I love voting. Every time I go to my polling place, I hold my ballot like a newborn. The only mark or creases I want to make are the dark black circles I fill in next to my candidate’s names; any other blemish on the page feels like sacrilege.
I don’t like the long lines that spill out of my voting place, because I think it’s a sign that our system is broken and designed to keep out people who don’t have the means to wait around for hours. But even my wokeish cynicism cannot quell the earnest camaraderie I feel standing alongside my neighbors, our phones fully charged for this moment, scrolling through memes or sending work emails until we’re allowed that moment inside the ballot box.
When we step inside those thin, fraying curtains, we’re reminded why we took the trouble after all.
That lump in my throat, feeling the presence of my immigrant ancestors—it is not the kind of emotion you can distill down to a T-shirt slogan. And yet, as with most elections, this will not stop brands from selling those four letters: “VOTE.”
There are Stuart Weitzman’s $700 “5050 Vote Boots,” which got a boost when Dr. Jill Biden wore her pair to cast an early vote in Delaware this week. Michelle Obama fans besieged jewelry designer Chari Cuthbert with orders for the gold charm VOTE necklace the former first lady had on during her DNC speech. In an Instagram post, Oprah promoted—you guessed it—voting in a Tory Burch T-shirt.
Anthropologie sells VOTE dish towels, traveler mugs, pencils, and puzzles. If you have $85 and think that “Voting is très chic,” then I have great news for you: Cinq à Sept put that on a top.
Christian Siriano wants you to VOTE so much that he made the word into a pattern and used it as a motif on gowns and boater hats for his spring 2021 collection.
This week I ran out of avocados, so I went to the grocery store. I came back with two tote bags full of food—but forgot to buy avocados. If only I had seen a woman in Stuart Weitzman boots that said “AVOCADOS!” It would have been a nice reminder.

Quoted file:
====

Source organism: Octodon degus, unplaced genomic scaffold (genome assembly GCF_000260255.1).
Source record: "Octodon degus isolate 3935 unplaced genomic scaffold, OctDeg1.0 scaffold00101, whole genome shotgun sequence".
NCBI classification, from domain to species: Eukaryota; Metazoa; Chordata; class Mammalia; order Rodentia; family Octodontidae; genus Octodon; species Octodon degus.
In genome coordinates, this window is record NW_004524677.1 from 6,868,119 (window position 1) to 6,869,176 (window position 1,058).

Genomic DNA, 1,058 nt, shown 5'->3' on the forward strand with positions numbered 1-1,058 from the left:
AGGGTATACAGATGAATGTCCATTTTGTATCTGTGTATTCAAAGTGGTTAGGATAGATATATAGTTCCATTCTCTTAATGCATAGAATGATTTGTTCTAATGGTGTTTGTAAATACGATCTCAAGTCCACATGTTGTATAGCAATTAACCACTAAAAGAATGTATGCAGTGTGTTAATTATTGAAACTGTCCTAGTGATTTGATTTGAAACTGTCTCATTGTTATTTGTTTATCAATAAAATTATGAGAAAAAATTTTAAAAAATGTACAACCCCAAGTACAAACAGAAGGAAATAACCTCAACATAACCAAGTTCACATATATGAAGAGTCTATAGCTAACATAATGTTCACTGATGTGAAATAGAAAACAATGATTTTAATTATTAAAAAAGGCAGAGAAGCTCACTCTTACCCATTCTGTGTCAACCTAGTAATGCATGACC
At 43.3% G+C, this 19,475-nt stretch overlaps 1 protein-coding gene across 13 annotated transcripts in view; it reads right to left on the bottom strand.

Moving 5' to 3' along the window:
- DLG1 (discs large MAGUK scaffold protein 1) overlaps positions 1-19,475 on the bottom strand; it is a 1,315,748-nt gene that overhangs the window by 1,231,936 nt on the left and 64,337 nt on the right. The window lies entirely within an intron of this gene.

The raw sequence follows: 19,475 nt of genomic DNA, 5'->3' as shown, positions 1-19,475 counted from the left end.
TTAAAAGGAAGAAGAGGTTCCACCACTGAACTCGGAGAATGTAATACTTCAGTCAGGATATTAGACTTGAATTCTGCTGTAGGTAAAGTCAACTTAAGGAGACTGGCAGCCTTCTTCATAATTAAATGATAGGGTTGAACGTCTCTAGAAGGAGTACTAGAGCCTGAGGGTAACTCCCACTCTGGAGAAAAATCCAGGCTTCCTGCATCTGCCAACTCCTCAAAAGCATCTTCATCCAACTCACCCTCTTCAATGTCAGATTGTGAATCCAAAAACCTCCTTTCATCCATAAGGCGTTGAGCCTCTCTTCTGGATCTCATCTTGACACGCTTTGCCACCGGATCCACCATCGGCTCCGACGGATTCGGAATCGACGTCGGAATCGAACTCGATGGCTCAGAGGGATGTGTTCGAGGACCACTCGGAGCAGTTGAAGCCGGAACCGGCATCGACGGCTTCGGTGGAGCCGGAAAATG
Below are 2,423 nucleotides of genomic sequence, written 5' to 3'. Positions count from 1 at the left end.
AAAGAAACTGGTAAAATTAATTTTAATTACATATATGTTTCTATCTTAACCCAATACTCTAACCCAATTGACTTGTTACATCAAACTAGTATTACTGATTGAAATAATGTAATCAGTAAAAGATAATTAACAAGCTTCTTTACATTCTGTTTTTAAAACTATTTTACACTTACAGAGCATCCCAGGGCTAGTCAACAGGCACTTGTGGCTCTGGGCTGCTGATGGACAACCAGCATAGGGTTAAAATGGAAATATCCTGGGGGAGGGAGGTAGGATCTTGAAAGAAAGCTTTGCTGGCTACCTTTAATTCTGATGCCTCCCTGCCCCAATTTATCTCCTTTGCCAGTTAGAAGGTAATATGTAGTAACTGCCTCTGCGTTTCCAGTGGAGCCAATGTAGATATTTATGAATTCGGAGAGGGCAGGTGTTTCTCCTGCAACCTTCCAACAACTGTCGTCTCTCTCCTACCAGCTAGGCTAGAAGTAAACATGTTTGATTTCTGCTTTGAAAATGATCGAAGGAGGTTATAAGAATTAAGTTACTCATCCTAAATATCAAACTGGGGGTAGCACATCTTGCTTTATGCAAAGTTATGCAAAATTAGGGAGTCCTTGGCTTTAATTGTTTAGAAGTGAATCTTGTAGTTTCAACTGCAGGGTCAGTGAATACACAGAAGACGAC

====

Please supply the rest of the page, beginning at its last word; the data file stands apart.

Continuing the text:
Voting in 2020 does not work like that. Casting my ballot during the most important election of my life is not going to just slip my mind. I do not need the sight of anyone in overpriced merch to jog my memory.
I remember to VOTE every time I put on a face mask to go outside, something I still need to do six months into a crisis that didn’t have to get this bad. I remember to VOTE when I see a member of the NYPD smugly refusing to wear his.
I remember to VOTE when I think about the people in Oregon who had houses just a few weeks ago but will return to piles of wreckage after fleeing from wildfires. I remember to VOTE every single time I look at my phone and wonder what searing pile of shit an Apple news notification is about to dump on my life.
The death of Justice Ruth Bader Ginsburg last week amplified this urgency. Less than an hour after I heard the news, my group chat of college girlfriends blew up with texts asking, “Should we all get IUDs now, just in case?”
With each new message, I felt my chest tighten. That acute, tingling fear spurred more motivation in me to get to the polls than a whole landfill of disgarded VOTE T-shirts—where those tops probably end after Nov. 3—ever will.
Who is VOTE merchandise for? What does it accomplish, other than make the person who buys it feel like an activist? Perhaps the point is to brand our civic duty as something fashionable, an attempt to reel in those who have grown skeptical about our deeply flawed electoral process.
But if someone is so disenfranchised to consider sitting out this election, I doubt they are that jazzed about capitalism to be swayed by a cashmere sweater, even if it is quite cute. Sorry, Michael Kors.
And who is going to tell Team VOTE it’s not that easy to grab your beaded logo bag and cast your ballot? Anyone who rushes to become a walking advertisement for our democracy ignores the fact that a heck of a lot of Americans are excluded from this treasured constitutional right.
This year, like all years, registration restrictions, ID laws, voter roll purges, and attacks on the Postal Service will disempower many citizens. Certain states ban former felons from voting for the rest of their lives. But hey, at least they can buy these $24 striped Voter socks.
Reducing 2020 to four capitalized letters disregards all that’s at stake. But there is one good piece of VOTE swag: the sticker you get after doing the deed. Wear it with pride.